VANCOUVER - The official Olympic biography tends to be a sanitized page of drivel, full of favorite movies, favorite foods, ages of brothers and sisters, maybe a famous linkage or two. If there is any family dirt, it is not for public consumption, which makes Bobby Ryan's entry all the more stunning:


Previous Names: Robert Shane Stevenson.

Additional Information: Bobby Stevenson became Bobby Ryan after his father Robert Stevenson changed his name to Shane Ryan to avoid being caught by law enforcement authorities. The elder Stevenson had jumped bail after being charged with attempted murder, aggravated assault and criminal restraint against his wife Melody.

The next two paragraphs aren't any better, describing in full detail the timeline that took the family to places like Michigan and California as U.S. marshals hunted down Bob Stevenson, finally arresting him in 2000.

It's a story the kid from Cherry Hill has never run from, disclosing it on the day he was drafted, retelling it countless times since, including now.

But still . . . in your official Olympic bio?

That's cold.

"Stunned?" he was asked?

"No," he said. "It's news once everywhere you go. I've kind of, for the most part, put it in the past. No one really asks me about it anymore unless it comes up in one of those sheets. I tell the story once in every new city. It gets old pretty quick."

Here's what doesn't. His candor. His success against all odds. For a kid who grew up living a lie, Ryan seems incapable of telling one. For someone who lost a big piece of his innocence through this ordeal that dominated his adolescence, he seems incredibly normal.

Say it happened to you. Say your dad had beaten your mom into a hospital bed while you slept upstairs, been arrested, fled the state, summoned you and your forgiving mother to join him, changed the name you spent your first 11 years with, and trained you to answer to it and only it.

Say you had to leave all your friends in one place, then again in another place, then finally once more to play junior hockey in Canada.

"I think through it all I became a lot more independent," he said. "I had to spend a lot more time on my own. My mom worked a lot. I came through it in the best possible way. If there's anybody who's going through the same situation, maybe with a kid who plays hockey? Channel everything through sports. That's what I did."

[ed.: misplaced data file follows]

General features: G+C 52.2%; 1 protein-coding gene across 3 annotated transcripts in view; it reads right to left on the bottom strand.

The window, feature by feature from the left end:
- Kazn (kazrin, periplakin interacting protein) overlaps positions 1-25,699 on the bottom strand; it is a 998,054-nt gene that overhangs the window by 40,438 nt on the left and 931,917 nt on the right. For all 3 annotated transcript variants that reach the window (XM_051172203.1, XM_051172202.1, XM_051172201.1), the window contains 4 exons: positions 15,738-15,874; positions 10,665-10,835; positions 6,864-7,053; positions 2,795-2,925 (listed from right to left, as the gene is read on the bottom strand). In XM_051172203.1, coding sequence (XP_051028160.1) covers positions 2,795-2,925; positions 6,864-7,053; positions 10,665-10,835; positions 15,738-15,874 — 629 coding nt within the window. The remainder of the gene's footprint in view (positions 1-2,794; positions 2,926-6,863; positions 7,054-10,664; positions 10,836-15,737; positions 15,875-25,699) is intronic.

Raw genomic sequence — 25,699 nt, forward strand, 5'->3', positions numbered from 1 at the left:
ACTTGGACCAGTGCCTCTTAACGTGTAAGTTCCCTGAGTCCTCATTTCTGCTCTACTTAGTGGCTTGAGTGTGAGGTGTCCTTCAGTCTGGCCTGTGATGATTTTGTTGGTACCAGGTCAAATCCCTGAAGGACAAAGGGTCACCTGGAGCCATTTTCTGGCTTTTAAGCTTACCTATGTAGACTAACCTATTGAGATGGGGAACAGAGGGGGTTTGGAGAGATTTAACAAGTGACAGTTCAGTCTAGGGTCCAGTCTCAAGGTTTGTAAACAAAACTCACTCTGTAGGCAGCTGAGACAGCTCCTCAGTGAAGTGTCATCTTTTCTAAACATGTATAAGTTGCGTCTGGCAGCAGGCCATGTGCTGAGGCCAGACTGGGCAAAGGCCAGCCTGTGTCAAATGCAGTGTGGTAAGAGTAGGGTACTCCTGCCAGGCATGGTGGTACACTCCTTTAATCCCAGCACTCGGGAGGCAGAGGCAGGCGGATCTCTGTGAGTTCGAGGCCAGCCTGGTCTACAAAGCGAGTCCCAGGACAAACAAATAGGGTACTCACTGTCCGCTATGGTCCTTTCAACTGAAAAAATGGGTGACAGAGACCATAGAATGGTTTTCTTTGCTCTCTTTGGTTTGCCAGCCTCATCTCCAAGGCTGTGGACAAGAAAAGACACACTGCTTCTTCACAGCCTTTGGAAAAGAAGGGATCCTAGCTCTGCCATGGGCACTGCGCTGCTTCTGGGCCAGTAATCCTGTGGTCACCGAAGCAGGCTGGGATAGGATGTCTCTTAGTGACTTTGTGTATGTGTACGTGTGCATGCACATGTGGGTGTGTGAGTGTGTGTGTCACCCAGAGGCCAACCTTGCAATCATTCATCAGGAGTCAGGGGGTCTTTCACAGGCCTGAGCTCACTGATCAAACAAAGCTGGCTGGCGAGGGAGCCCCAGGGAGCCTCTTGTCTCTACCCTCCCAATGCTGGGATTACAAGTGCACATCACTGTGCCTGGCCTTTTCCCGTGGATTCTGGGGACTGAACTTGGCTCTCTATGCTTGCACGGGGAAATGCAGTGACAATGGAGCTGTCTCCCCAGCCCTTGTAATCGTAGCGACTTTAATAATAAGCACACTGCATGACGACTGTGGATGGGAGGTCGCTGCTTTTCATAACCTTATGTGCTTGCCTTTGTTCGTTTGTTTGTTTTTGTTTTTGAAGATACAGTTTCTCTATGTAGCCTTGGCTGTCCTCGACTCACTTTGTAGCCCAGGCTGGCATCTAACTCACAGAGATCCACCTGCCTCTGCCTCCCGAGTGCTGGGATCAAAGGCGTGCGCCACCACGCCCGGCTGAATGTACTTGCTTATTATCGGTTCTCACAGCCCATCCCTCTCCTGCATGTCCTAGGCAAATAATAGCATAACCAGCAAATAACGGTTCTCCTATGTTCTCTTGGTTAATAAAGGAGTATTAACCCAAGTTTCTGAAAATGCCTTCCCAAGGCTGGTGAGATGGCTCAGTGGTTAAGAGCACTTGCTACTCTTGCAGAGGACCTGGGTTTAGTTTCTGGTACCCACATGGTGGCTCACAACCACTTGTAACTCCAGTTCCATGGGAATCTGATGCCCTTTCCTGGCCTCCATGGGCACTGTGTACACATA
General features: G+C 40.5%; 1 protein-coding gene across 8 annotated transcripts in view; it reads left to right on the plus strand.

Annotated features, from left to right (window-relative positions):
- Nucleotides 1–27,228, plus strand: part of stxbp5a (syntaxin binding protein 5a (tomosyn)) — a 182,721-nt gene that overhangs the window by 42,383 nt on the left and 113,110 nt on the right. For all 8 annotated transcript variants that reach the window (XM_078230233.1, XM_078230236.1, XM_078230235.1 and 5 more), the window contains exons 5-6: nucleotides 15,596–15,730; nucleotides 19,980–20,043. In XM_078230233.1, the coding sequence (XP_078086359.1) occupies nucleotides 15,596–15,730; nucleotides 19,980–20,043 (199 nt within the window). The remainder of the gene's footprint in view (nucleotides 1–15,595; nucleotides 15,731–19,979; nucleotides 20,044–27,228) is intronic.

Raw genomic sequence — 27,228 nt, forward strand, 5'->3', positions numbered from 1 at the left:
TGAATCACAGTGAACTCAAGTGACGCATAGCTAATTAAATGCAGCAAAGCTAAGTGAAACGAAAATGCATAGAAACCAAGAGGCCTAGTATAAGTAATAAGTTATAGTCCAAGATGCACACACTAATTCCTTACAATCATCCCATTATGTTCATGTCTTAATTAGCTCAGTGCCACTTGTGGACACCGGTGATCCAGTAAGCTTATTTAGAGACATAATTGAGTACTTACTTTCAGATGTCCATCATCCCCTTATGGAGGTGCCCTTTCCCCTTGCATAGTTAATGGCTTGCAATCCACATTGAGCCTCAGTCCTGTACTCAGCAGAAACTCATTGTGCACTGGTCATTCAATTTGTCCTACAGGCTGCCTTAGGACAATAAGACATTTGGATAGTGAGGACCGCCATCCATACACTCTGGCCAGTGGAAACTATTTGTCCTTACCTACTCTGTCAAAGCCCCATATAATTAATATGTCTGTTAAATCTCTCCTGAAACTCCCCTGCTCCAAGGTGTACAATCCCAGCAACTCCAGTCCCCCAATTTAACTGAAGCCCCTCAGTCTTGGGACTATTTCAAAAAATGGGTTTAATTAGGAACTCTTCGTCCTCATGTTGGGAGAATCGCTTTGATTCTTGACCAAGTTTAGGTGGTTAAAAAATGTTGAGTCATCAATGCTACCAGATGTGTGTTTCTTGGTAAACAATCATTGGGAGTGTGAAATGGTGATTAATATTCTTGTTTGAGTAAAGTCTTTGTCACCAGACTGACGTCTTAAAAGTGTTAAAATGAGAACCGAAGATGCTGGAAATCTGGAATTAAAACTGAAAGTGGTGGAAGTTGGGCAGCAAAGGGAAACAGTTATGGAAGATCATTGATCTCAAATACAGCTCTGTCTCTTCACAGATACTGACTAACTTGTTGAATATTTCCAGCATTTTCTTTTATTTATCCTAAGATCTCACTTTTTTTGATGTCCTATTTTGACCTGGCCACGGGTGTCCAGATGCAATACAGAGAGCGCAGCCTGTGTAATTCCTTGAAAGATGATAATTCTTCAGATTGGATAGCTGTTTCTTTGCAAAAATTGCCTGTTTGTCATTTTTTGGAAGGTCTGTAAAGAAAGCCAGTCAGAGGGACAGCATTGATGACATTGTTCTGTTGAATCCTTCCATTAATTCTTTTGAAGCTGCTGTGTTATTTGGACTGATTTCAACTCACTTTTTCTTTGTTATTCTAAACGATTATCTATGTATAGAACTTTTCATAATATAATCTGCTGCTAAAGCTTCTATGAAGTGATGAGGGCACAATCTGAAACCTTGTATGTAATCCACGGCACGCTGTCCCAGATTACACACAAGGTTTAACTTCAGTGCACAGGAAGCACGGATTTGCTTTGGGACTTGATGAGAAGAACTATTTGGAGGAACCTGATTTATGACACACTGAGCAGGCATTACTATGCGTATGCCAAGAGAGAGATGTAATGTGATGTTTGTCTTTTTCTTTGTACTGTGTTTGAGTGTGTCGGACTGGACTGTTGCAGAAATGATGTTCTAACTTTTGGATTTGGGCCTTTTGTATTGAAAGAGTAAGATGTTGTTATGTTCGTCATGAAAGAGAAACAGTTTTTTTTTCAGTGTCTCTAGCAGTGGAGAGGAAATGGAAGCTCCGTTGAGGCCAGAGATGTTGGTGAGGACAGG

Brian Burke, general manager of Team USA and the former GM of the Anaheim Ducks, drafted Ryan in 2005. He tells of a draft-day meal with the player and his two nervous parents, of the three adults barely touching their plates while the player wolfed down his. "He's always been like that," his mother told ESPN recently, but yesterday Ryan made it clear his stoicism was forged by the tumult.

"I think I developed it over those years," he said, and then again, for effect. "I spent a lot of time alone."

No more. He has a girlfriend, owns his own home now, has a big-fat contract in his immediate future. With his unexpected selection to this U.S. Olympic hockey team he is, one month short of his 23rd birthday, officially the first NHL superstar from South Jersey.

The second overall pick in the 2005 NHL draft (that's in the bio), his 28 goals and 21 assists this season (that's not), on top of last year's breakout rookie season (also not in the bio), have given him this unlikely, unprecedented opportunity. Those numbers, Burke's description of him as a "big man with small-man skills," should have stuffed the bio.

"Bobby's become a guy who can change a game all by himself," Burke said. "He's a guy who can break a game open."

So is Ryan mad that it isn't? Hardly. The truth, truly, has set him free of that kind of wasted energy.

"I like to think the path I took was the best," Ryan said. "It wasn't under the best circumstances but . . .

"I certainly don't have any skeletons in my closet."

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